Episode first aired 23/02/1978 - Players: Royalists, Duncan MacFarlane; Parliamentarians, John Tilson.
I absolutely mean no offence to these players - I like quietly studious and gentlemanly deportment (and I kind of hope I lean that way myself) - but I must confess that I'm a little surprised the producers didn't start off with an episode that featured not only Gilder's great figures and terrain, but the man himself, as he is, in my view at least, easily the most TV-friendly, i.e. conventionally charismatic, of the gamers chosen for the series.
As Wise said in his piece for Battle, the programmes producers were contending with 'how to produce a series on a minority hobby which would sell to the commercial television companies, which must, by their nature, reach the maximum audiences possible.' In this context such a modest and unassuming start, most emphatically not brash in content, was bold in programming terms!
Apparently the select few who do feature in the series were chosen from a rather larger field, numbering about 100! In referring to the more robust performance of Gilder and Braithwaite in the Waterloo episode Wise says 'other players were more tense because of the circumstances'. Woodward of course was used to performing in front of the camera, and Gilder had some media exposure through his involvement in Callan, but the rest of the gamers would be in the glare of the studio, one assumes, for the first time, and it does show a little.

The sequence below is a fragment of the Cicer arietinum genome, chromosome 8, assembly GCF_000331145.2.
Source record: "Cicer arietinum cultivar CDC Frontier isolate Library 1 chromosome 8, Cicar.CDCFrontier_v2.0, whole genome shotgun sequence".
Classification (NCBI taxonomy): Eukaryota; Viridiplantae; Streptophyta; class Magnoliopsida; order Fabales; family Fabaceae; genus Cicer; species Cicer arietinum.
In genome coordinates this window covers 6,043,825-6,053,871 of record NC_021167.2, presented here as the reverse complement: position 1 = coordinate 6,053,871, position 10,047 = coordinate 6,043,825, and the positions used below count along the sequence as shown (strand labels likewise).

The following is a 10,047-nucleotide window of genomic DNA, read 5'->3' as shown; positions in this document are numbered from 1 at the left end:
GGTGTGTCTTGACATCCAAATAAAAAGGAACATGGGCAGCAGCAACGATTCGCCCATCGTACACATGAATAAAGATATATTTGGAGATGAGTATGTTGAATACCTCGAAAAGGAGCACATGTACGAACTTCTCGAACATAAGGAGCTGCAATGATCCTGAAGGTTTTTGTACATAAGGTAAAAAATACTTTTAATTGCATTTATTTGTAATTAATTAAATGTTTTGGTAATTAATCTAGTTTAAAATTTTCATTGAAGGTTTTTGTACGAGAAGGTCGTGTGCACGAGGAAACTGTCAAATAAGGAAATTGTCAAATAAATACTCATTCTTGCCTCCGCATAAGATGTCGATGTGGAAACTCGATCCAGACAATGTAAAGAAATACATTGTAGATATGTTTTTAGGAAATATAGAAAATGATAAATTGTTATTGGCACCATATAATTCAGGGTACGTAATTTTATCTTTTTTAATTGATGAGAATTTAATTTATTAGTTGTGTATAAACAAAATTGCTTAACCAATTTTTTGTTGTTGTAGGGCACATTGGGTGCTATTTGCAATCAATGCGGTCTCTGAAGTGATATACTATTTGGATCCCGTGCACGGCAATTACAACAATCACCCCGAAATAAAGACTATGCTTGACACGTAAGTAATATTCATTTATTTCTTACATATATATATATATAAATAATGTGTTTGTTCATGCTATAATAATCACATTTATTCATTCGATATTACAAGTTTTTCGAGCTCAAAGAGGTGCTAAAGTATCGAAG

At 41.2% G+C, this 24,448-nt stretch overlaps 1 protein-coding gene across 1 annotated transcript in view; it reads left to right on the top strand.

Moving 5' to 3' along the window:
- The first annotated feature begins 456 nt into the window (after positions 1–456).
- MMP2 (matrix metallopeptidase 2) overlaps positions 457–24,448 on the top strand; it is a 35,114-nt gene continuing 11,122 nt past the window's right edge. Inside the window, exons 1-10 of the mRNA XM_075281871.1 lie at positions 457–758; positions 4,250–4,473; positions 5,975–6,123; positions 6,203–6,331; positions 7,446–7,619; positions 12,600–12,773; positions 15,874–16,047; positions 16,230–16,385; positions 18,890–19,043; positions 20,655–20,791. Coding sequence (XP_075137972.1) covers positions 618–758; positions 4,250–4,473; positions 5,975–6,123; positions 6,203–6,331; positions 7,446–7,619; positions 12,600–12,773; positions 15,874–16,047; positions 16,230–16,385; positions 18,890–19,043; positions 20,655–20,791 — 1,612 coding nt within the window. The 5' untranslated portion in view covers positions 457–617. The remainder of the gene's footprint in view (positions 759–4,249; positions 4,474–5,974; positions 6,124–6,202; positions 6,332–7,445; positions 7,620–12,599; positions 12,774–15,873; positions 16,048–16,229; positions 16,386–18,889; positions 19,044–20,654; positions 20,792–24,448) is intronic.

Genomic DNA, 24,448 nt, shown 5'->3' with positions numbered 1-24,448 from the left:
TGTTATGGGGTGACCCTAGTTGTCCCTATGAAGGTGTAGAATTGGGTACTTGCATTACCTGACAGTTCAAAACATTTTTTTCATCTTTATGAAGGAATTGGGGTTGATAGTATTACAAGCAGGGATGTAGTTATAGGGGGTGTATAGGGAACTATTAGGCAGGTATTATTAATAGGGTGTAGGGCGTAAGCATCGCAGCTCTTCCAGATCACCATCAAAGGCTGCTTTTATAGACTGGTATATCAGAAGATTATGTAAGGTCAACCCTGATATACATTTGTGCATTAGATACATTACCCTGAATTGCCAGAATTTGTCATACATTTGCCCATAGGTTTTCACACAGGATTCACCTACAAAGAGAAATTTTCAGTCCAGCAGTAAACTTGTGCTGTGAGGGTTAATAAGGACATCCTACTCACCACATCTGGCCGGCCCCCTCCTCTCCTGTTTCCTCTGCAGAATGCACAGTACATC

But, as I said above, this gentle seriousness locates the series in what may well be a decidedly bygone era, and I like those qualities, and lament the passing of them.
Addressing a theme close to the heart of this blog, Edward Woodward mentions very early on that the figure ratio is 1:20, helpfully explaining to the uninitiated what that means. He doesn't go into the other myriad aspects of scale, such as ground scale. This is, or rather was, after all, a show clearly intended to win the hobby new converts, not send them running with a mathematical migraine.
I must say that I like the feel, at least as shown on screen here, of the way they play, as it seems as naturalistic as a classic 'eye-in-the-sky' type wargame could be, without becoming so overly concerned with detail as to become unwieldy. But then again, these games were played over days, and what we see on the screen is a highly compressed version... so, who knows how the games actually felt to play?
Perhaps some more seasoned or experienced players, should they chance to read this, could enlighten us? I'd be fascinated to hear. One thing that's always bothered me, theoretically at least, is the omniscience an 'eye-in-the-sky' general has that a real commander on the ground, back in most of the eras Battleground covers, simply couldn't have had.
Can one, for example, do better than the legendary Napoleon Bonaparte - whose military prowess and other leadership skills were such that a whole era is named for him - and win at Waterloo? Well, rather neatly for my purposes, that's the very next battle to be fought on Battleground.